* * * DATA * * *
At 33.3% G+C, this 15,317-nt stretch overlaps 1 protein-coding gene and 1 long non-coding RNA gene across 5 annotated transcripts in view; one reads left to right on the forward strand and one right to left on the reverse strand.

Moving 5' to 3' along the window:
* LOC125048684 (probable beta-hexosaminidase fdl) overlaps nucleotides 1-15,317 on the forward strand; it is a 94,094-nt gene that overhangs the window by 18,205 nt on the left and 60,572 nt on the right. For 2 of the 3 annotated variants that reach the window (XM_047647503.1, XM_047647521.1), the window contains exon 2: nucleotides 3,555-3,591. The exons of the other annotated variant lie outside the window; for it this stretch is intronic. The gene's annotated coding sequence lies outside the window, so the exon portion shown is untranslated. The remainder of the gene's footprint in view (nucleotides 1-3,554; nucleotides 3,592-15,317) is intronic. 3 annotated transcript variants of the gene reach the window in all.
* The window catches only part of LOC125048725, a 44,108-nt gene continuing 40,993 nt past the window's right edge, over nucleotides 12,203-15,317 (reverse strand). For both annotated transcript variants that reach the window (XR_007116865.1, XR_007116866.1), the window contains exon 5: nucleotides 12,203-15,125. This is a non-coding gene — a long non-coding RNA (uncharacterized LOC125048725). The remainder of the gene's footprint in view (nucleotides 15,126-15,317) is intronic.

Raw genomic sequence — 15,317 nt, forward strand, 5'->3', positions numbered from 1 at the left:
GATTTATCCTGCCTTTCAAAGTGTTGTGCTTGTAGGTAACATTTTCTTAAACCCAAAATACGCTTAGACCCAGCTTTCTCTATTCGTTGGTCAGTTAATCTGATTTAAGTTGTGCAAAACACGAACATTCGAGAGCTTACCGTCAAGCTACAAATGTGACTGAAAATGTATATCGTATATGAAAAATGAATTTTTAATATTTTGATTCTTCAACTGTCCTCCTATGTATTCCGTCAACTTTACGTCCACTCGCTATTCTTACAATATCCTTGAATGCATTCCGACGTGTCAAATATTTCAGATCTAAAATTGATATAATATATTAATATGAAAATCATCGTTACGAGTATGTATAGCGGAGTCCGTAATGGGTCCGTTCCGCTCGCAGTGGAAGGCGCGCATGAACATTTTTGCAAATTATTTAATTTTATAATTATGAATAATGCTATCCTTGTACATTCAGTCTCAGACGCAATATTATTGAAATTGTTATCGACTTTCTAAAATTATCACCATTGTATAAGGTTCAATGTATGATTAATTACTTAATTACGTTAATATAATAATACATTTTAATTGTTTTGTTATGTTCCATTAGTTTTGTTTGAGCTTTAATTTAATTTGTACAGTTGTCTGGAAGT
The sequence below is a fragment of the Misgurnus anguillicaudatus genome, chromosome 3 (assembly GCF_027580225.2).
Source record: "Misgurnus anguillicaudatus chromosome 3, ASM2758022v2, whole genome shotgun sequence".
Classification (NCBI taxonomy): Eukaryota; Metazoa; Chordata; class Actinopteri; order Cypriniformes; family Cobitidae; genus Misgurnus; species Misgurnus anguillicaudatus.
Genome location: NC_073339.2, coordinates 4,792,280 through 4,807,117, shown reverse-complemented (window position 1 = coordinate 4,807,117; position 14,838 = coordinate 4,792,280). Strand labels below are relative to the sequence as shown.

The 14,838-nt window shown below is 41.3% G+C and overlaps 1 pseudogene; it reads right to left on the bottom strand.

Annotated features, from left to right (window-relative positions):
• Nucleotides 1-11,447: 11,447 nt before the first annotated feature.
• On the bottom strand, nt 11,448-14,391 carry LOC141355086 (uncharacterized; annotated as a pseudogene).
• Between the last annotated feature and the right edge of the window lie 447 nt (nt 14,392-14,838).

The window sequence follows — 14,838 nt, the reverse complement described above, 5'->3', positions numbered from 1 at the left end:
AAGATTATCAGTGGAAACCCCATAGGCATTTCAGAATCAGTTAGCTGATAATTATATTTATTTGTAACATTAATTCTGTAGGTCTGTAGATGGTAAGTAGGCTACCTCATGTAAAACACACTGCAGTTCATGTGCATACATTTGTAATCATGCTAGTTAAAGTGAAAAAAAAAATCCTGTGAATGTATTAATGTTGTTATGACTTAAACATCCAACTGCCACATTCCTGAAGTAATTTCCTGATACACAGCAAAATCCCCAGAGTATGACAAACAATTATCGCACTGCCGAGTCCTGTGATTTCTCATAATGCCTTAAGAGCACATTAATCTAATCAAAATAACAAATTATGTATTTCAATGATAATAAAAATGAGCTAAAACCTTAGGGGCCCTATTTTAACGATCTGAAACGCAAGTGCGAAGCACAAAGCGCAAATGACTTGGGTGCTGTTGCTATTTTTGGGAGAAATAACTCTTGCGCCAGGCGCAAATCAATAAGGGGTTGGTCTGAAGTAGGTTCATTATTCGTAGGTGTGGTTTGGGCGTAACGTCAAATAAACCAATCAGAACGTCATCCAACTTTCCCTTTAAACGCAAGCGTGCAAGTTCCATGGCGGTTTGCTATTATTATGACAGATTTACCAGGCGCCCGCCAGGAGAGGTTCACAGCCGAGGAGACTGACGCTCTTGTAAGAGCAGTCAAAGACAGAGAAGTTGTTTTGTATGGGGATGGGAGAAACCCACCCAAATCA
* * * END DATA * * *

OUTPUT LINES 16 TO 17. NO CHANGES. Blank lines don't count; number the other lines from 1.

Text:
The window sequence follows — 14,838 nt, the reverse complement described above, 5'->3', positions numbered from 1 at the left end:
AAGATTATCAGTGGAAACCCCATAGGCATTTCAGAATCAGTTAGCTGATAATTATATTTATTTGTAACATTAATTCTGTAGGTCTGTAGATGGTAAGTAGGCTACCTCATGTAAAACACACTGCAGTTCATGTGCATACATTTGTAATCATGCTAGTTAAAGTGAAAAAAAAAATCCTGTGAATGTATTAATGTTGTTATGACTTAAACATCCAACTGCCACATTCCTGAAGTAATTTCCTGATACACAGCAAAATCCCCAGAGTATGACAAACAATTATCGCACTGCCGAGTCCTGTGATTTCTCATAATGCCTTAAGAGCACATTAATCTAATCAAAATAACAAATTATGTATTTCAATGATAATAAAAATGAGCTAAAACCTTAGGGGCCCTATTTTAACGATCTGAAACGCAAGTGCGAAGCACAAAGCGCAAATGACTTGGGTGCTGTTGCTATTTTTGGGAGAAATAACTCTTGCGCCAGGCGCAAATCAATAAGGGGTTGGTCTGAAGTAGGTTCATTATTCGTAGGTGTGGTTTGGGCGTAACGTCAAATAAACCAATCAGAACGTCATCCAACTTTCCCTTTAAACGCAAGCGTGCAAGTTCCATGGCGGTTTGCTATTATTATGACAGATTTACCAGGCGCCCGCCAGGAGAGGTTCACAGCCGAGGAGACTGACGCTCTTGTAAGAGCAGTCAAAGACAGAGAAGTTGTTTTGTATGGGGATGGGAGAAACCCACCCAAATCA